New treatment plant now producing clean water
You may not have noticed anything different on Monday when Jamestown's new water treatment plant went into operation. The switch was flipped and the new system quietly and efficiently began meeting the island's municipal water needs.
The $3.8 million facility, constructed next to the old water treatment plant on North Main Road, has the ability to produce 500,000 gallons of clean water daily, according to Jamestown Public Works Director Steve Goslee. It took about a year and a half to build the facility.
Goslee said the old water treatment plant could only make 350,000 gallons of water per day.
"It's called ultra filtration," Goslee said Tuesday. He explained that raw, untreated water is sucked through the membrane wall of tiny tubes, filtering the water. Once the clean water is inside the tube, the water is clean, almost ready to use.
The tubes resemble hollow white plastic spaghetti and are about six feet long. There are literally thousands of these filtration tubes, which are housed in two giant blue boxes (seen in the picture above).
Goslee said the 50-foot by 80-foot water treatment building is two stories tall so that an overhead crane can be used to remove the tube array from the boxes.
The new water treatment system is state-of-the-art high tech efficiency, Goslee said. During peak use, the old water treatment system needed about 20,000 gallons of water per day to flush the sand filtration system. The new system needs only 5,000 to 6,000 gallons of water per week for the flushing operation.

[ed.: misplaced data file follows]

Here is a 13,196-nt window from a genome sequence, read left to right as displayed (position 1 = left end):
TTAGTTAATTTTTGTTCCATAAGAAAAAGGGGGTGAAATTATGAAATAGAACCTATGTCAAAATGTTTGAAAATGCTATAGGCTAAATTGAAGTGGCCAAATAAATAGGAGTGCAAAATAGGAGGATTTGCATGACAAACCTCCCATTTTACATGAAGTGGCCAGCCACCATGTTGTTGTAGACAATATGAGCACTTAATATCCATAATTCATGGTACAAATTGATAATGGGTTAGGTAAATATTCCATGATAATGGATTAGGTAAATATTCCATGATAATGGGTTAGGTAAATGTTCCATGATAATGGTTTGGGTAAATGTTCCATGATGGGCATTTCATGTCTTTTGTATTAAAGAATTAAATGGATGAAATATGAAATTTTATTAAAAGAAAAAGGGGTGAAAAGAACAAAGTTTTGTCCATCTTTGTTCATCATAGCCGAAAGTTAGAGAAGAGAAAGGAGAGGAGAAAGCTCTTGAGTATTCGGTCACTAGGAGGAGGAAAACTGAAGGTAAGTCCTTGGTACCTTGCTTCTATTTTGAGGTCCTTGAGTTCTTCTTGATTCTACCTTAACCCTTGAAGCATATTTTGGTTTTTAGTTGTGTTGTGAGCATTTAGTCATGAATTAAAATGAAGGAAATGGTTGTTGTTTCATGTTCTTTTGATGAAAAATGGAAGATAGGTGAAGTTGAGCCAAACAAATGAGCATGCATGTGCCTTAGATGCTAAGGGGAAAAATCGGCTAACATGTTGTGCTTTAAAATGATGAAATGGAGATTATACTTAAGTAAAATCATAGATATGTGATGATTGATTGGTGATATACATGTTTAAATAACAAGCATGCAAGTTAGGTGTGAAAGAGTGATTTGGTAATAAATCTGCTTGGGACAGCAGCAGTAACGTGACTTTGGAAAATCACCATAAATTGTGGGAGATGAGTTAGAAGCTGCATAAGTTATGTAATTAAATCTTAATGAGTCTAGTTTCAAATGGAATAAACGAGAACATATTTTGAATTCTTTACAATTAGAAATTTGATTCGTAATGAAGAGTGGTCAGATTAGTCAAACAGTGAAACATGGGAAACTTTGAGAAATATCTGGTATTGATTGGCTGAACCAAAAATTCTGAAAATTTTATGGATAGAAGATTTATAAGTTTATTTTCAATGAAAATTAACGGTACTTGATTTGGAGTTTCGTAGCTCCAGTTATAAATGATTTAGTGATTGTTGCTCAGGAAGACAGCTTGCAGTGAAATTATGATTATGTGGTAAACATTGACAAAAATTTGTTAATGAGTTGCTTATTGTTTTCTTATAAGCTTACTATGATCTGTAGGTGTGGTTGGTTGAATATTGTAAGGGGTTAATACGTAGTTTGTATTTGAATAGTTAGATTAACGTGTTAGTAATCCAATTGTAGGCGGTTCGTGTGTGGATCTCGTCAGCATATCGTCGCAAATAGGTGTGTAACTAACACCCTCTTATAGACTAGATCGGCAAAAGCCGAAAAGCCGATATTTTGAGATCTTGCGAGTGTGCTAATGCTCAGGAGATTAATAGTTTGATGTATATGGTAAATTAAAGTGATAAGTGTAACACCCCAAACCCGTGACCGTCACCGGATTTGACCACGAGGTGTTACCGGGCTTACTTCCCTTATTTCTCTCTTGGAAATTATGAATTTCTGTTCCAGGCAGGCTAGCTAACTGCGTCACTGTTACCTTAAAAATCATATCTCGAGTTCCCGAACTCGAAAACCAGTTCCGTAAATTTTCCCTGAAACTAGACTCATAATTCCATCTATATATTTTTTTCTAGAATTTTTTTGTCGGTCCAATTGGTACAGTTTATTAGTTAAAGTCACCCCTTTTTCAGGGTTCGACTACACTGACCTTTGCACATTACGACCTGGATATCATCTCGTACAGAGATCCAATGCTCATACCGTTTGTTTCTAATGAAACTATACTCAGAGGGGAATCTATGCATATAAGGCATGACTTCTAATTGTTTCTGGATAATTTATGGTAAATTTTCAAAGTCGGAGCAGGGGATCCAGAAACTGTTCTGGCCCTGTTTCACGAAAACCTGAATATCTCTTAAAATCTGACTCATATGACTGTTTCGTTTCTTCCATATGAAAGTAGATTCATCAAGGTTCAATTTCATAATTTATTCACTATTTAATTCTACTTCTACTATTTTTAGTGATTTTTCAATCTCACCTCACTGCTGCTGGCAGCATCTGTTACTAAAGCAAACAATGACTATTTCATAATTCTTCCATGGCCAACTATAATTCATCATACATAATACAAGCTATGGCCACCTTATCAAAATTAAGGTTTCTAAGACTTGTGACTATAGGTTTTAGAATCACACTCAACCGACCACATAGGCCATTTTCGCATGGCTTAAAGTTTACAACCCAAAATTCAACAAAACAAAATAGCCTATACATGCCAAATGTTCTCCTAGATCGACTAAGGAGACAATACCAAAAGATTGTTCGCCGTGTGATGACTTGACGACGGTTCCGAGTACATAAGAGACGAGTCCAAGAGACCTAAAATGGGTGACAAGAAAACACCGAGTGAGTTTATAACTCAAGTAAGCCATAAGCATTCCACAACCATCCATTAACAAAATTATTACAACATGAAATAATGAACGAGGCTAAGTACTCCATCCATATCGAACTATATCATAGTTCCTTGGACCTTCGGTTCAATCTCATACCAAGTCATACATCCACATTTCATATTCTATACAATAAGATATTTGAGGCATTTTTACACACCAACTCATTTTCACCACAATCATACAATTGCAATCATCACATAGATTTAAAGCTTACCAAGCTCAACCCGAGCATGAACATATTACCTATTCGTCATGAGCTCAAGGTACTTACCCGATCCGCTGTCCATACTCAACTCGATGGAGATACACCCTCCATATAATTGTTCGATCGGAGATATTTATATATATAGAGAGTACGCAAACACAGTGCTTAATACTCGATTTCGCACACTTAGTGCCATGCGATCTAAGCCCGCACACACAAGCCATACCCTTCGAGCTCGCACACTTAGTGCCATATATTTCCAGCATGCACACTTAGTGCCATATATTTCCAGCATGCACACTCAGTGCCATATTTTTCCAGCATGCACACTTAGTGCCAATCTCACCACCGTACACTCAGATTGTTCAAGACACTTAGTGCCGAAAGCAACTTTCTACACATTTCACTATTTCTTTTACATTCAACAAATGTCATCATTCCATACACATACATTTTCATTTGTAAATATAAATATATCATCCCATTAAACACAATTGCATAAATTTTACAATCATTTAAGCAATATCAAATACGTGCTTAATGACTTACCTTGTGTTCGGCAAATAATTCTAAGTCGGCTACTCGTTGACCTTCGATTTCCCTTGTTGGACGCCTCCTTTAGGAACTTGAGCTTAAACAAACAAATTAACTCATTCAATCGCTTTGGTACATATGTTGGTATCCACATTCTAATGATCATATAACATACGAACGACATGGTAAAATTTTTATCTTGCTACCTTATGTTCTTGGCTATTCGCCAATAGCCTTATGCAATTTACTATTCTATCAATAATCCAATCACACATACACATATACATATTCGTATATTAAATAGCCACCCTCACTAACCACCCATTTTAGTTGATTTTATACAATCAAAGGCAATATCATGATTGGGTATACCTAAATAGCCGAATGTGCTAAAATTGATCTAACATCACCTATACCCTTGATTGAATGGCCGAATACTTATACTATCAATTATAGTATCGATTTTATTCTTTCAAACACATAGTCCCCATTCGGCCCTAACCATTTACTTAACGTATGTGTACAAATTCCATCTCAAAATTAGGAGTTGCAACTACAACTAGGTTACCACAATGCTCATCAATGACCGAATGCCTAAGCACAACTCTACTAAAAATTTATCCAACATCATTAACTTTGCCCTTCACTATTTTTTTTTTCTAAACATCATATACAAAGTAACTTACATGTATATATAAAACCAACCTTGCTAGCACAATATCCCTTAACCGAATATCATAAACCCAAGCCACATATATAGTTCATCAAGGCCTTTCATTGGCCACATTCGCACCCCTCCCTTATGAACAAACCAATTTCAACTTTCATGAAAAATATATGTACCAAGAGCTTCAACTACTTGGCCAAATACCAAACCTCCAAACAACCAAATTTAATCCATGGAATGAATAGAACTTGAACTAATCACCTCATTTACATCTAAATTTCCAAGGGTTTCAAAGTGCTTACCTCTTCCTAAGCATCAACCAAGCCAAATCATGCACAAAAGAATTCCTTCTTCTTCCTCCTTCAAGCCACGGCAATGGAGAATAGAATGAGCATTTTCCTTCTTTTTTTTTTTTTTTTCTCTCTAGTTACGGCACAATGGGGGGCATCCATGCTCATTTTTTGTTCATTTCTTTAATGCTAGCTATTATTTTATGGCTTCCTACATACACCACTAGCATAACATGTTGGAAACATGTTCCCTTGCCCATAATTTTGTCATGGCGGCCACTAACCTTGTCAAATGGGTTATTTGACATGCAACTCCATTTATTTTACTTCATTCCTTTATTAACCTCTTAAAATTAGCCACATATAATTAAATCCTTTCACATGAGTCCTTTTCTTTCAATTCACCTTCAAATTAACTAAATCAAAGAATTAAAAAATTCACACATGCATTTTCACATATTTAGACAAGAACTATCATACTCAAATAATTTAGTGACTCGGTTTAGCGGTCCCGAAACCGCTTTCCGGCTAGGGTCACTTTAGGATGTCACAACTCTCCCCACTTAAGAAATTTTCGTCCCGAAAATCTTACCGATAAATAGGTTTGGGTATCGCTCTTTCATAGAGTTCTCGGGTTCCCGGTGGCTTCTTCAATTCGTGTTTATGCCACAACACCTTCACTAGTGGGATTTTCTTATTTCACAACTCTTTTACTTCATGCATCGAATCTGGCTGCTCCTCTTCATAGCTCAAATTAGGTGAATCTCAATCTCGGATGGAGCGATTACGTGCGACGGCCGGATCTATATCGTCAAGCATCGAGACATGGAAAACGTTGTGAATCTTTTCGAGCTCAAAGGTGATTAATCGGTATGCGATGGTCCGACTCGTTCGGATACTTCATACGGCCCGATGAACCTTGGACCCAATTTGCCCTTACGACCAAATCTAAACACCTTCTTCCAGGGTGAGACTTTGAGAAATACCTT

To flush the system, they just reverse the flow of water in the new system, he added.
Not only does the new system produce more water, it is also less expensive to operate because a lot less water is needed to back flush. That flush water also has to be treated before it is dumped into the bay, he said.
Tina St. Pierre of General Electric Water Process & Technologies, the manufacturer of the treatment system, has been in Jamestown for two months getting the plant online. She said the new system is totally automated and controlled through a touch-screen computer display.
The only time the system needs human attention is when an alarm sounds. Only one town employee is needed at the water plant for eight hours a day.
Goslee said Jamestown's peak demand is about 450,000 to 500,000 gallons of water per day on Fourth of July weekend. The new system should be able to meet that demand, he said.
The town's two water towers on Howland Avenue provide a reserve of one million gallons, thus giving at minimum a two-day cushion, Goslee said. "If we had a lightening strike or something, we'd have a couple of days to get back up and running."
The town's water chemistry will remain about the same with the new treatment facility, Goslee said. The water is treated for disinfection, corrosion and pH control, and also for color, taste and odor before filtration, he said.